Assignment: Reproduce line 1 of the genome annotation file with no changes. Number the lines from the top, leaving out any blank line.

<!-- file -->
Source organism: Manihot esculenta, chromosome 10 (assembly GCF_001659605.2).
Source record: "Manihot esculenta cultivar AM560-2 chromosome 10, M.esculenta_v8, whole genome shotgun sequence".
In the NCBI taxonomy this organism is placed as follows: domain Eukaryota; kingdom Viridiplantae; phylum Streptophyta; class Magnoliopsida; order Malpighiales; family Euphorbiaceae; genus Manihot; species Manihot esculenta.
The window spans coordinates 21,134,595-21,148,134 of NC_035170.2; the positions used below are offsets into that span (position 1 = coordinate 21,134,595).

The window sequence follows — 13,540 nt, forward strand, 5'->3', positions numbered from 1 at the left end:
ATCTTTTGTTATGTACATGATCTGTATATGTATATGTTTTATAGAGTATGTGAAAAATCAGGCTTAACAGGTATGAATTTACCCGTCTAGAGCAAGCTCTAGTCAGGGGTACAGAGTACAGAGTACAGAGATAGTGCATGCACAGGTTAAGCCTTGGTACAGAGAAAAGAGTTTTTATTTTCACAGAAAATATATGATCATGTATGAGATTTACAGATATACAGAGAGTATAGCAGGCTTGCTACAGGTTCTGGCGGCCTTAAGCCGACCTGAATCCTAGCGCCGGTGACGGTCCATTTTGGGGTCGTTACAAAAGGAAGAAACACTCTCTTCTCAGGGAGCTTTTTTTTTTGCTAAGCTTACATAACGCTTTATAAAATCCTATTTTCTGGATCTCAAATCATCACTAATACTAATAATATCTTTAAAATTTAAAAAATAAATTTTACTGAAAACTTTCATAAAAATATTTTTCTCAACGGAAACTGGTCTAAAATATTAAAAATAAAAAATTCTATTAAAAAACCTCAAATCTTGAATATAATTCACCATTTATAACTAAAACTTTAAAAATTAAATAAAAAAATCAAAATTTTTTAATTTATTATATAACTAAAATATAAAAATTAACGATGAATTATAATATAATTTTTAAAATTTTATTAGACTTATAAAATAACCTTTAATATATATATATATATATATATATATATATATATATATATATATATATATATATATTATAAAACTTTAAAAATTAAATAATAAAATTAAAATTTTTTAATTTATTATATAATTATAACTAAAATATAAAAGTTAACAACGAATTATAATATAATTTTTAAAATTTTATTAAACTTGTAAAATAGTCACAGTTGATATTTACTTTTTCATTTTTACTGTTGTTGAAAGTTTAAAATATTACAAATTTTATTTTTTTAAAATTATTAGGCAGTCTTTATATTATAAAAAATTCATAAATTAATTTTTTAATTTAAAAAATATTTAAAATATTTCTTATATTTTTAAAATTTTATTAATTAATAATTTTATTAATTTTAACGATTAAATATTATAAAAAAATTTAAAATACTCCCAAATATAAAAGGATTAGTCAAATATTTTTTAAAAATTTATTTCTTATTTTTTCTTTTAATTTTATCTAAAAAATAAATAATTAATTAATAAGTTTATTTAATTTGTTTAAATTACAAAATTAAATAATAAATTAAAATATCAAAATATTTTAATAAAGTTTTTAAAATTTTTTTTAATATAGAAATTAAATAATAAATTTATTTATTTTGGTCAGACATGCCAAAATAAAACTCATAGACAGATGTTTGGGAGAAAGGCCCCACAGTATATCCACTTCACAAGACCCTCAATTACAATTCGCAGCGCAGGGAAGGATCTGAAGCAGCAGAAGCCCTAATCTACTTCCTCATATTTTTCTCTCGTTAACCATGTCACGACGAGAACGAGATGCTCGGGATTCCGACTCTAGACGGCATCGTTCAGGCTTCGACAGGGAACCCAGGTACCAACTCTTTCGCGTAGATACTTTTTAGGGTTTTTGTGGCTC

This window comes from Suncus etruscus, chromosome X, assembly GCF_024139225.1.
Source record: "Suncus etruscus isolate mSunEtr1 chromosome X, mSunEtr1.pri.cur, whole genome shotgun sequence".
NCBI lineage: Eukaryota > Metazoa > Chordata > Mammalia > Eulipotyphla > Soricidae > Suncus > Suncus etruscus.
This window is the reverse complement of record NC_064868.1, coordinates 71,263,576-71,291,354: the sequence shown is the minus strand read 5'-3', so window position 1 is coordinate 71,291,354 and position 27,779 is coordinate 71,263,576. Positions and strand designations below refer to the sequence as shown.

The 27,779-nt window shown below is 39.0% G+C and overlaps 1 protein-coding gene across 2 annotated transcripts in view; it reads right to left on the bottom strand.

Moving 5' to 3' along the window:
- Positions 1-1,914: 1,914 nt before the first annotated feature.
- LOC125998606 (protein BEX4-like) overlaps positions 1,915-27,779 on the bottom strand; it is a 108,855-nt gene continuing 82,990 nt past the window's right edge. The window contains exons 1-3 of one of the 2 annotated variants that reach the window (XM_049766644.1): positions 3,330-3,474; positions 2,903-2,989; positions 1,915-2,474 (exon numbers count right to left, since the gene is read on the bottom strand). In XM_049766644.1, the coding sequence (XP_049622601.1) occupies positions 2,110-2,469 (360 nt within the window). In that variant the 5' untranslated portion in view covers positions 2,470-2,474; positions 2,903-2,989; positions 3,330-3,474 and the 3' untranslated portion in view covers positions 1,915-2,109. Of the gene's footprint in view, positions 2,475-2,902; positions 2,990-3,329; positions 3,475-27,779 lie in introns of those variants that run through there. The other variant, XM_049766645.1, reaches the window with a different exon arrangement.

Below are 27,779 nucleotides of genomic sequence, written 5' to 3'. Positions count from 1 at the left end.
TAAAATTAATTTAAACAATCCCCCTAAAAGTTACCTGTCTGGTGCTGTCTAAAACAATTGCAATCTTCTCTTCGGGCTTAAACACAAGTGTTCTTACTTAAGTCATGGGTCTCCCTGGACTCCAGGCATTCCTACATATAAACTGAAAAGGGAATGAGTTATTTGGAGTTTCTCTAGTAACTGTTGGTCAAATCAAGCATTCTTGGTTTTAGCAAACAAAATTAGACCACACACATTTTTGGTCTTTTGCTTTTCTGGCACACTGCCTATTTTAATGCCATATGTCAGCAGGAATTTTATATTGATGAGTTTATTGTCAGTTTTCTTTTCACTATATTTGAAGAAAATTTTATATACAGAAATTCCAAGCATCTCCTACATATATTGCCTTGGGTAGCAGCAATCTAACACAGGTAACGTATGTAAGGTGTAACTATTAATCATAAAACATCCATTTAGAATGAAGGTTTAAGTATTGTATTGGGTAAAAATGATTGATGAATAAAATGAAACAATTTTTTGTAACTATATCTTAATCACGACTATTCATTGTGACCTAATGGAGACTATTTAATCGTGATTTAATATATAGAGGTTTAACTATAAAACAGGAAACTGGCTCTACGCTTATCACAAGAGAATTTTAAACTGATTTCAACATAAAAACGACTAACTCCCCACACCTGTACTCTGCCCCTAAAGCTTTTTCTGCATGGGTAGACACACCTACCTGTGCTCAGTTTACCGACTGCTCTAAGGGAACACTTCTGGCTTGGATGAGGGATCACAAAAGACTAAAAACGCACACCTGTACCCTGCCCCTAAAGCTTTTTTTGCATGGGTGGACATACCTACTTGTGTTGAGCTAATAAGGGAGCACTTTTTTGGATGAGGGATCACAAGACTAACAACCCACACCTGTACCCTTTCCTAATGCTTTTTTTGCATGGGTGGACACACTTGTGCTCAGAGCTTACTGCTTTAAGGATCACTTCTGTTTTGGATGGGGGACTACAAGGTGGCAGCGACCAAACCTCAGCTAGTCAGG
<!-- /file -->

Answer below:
Source organism: Manihot esculenta, chromosome 10 (assembly GCF_001659605.2).